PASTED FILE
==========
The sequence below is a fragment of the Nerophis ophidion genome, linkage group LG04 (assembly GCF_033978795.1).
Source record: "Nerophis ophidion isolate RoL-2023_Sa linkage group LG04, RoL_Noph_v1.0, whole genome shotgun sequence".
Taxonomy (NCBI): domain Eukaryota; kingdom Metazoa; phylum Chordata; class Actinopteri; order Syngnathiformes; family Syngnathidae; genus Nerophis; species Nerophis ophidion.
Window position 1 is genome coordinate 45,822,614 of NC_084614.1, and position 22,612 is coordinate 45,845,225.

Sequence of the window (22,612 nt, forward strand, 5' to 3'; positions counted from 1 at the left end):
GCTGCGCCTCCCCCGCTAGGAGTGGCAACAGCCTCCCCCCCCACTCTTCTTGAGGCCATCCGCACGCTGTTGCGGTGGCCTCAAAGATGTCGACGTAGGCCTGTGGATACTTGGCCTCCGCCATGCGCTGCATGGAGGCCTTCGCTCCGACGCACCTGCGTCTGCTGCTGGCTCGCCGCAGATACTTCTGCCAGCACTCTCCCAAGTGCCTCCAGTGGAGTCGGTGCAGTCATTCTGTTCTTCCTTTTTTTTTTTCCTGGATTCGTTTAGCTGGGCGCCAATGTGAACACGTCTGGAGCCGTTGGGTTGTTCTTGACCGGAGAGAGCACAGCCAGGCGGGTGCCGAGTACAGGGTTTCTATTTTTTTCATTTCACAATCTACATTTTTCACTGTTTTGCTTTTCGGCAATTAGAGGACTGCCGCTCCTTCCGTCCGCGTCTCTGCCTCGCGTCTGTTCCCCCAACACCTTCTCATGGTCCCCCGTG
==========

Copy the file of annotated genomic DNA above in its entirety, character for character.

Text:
The sequence below is a fragment of the Nerophis ophidion genome, linkage group LG04 (assembly GCF_033978795.1).
Source record: "Nerophis ophidion isolate RoL-2023_Sa linkage group LG04, RoL_Noph_v1.0, whole genome shotgun sequence".
Taxonomy (NCBI): domain Eukaryota; kingdom Metazoa; phylum Chordata; class Actinopteri; order Syngnathiformes; family Syngnathidae; genus Nerophis; species Nerophis ophidion.
Window position 1 is genome coordinate 45,822,614 of NC_084614.1, and position 22,612 is coordinate 45,845,225.

Sequence of the window (22,612 nt, forward strand, 5' to 3'; positions counted from 1 at the left end):
GCTGCGCCTCCCCCGCTAGGAGTGGCAACAGCCTCCCCCCCCACTCTTCTTGAGGCCATCCGCACGCTGTTGCGGTGGCCTCAAAGATGTCGACGTAGGCCTGTGGATACTTGGCCTCCGCCATGCGCTGCATGGAGGCCTTCGCTCCGACGCACCTGCGTCTGCTGCTGGCTCGCCGCAGATACTTCTGCCAGCACTCTCCCAAGTGCCTCCAGTGGAGTCGGTGCAGTCATTCTGTTCTTCCTTTTTTTTTTTCCTGGATTCGTTTAGCTGGGCGCCAATGTGAACACGTCTGGAGCCGTTGGGTTGTTCTTGACCGGAGAGAGCACAGCCAGGCGGGTGCCGAGTACAGGGTTTCTATTTTTTTCATTTCACAATCTACATTTTTCACTGTTTTGCTTTTCGGCAATTAGAGGACTGCCGCTCCTTCCGTCCGCGTCTCTGCCTCGCGTCTGTTCCCCCAACACCTTCTCATGGTCCCCCGTG